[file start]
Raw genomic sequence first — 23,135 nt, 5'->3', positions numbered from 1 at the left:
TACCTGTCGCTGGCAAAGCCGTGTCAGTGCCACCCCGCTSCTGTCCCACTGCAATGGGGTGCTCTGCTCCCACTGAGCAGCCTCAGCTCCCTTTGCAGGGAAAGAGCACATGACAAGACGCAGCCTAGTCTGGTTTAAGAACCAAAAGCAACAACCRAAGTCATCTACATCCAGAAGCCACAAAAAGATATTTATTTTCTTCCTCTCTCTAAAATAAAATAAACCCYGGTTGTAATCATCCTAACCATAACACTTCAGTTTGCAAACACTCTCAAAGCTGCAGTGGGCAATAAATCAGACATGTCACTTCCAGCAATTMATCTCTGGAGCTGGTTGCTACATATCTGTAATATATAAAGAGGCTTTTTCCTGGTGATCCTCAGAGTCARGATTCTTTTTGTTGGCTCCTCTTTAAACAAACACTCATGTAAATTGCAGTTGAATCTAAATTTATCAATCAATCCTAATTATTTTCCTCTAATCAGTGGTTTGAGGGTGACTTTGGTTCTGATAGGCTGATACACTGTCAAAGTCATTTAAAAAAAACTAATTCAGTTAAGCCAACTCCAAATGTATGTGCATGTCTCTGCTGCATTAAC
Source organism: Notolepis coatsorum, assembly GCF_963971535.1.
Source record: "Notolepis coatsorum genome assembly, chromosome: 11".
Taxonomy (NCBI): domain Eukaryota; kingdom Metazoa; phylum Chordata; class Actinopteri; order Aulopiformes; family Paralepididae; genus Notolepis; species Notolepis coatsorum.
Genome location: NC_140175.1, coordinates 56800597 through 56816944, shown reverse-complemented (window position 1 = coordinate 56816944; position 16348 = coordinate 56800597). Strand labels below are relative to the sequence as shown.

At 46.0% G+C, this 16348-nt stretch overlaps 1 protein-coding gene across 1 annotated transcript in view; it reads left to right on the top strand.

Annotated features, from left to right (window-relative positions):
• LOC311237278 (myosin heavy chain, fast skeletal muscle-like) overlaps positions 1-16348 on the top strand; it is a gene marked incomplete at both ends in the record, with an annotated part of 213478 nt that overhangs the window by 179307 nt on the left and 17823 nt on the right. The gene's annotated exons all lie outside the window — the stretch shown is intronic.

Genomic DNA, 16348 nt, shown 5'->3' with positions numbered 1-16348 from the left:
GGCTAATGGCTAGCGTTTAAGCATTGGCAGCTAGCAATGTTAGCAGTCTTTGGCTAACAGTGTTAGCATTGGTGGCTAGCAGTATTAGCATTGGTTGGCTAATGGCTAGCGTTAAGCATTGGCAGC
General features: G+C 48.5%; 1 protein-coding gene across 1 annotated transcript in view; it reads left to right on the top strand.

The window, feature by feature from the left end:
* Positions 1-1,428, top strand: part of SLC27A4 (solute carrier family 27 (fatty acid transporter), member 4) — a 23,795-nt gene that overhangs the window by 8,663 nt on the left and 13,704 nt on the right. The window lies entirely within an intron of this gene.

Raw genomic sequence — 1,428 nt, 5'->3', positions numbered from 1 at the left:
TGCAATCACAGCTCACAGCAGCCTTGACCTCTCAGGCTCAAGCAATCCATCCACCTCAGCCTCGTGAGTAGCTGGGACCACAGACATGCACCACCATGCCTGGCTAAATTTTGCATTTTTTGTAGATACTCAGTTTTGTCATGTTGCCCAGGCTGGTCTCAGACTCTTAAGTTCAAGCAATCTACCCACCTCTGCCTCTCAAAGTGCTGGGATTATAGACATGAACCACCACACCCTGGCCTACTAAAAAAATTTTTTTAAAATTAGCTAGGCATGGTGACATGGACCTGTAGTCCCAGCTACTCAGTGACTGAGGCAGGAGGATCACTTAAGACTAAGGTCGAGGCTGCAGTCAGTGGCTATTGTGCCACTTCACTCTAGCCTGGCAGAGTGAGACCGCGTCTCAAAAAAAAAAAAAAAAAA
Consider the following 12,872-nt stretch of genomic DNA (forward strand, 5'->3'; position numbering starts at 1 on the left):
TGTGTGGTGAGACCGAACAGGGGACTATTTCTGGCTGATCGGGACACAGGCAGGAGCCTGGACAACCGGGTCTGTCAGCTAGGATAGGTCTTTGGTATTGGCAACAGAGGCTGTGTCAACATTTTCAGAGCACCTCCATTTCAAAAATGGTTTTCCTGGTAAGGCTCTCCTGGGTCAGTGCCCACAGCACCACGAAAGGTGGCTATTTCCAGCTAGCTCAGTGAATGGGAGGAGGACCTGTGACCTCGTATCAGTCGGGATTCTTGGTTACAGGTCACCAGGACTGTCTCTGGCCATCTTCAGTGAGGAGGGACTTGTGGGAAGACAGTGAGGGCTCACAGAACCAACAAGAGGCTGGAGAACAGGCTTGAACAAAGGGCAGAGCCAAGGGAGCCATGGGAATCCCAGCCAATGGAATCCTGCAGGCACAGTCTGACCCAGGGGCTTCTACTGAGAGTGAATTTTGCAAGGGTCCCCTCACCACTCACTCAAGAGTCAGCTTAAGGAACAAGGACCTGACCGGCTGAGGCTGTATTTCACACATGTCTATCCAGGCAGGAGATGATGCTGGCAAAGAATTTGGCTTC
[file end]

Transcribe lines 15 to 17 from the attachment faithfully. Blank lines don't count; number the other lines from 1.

Raw genomic sequence — 1,428 nt, 5'->3', positions numbered from 1 at the left:
TGCAATCACAGCTCACAGCAGCCTTGACCTCTCAGGCTCAAGCAATCCATCCACCTCAGCCTCGTGAGTAGCTGGGACCACAGACATGCACCACCATGCCTGGCTAAATTTTGCATTTTTTGTAGATACTCAGTTTTGTCATGTTGCCCAGGCTGGTCTCAGACTCTTAAGTTCAAGCAATCTACCCACCTCTGCCTCTCAAAGTGCTGGGATTATAGACATGAACCACCACACCCTGGCCTACTAAAAAAATTTTTTTAAAATTAGCTAGGCATGGTGACATGGACCTGTAGTCCCAGCTACTCAGTGACTGAGGCAGGAGGATCACTTAAGACTAAGGTCGAGGCTGCAGTCAGTGGCTATTGTGCCACTTCACTCTAGCCTGGCAGAGTGAGACCGCGTCTCAAAAAAAAAAAAAAAAAA
Consider the following 12,872-nt stretch of genomic DNA (forward strand, 5'->3'; position numbering starts at 1 on the left):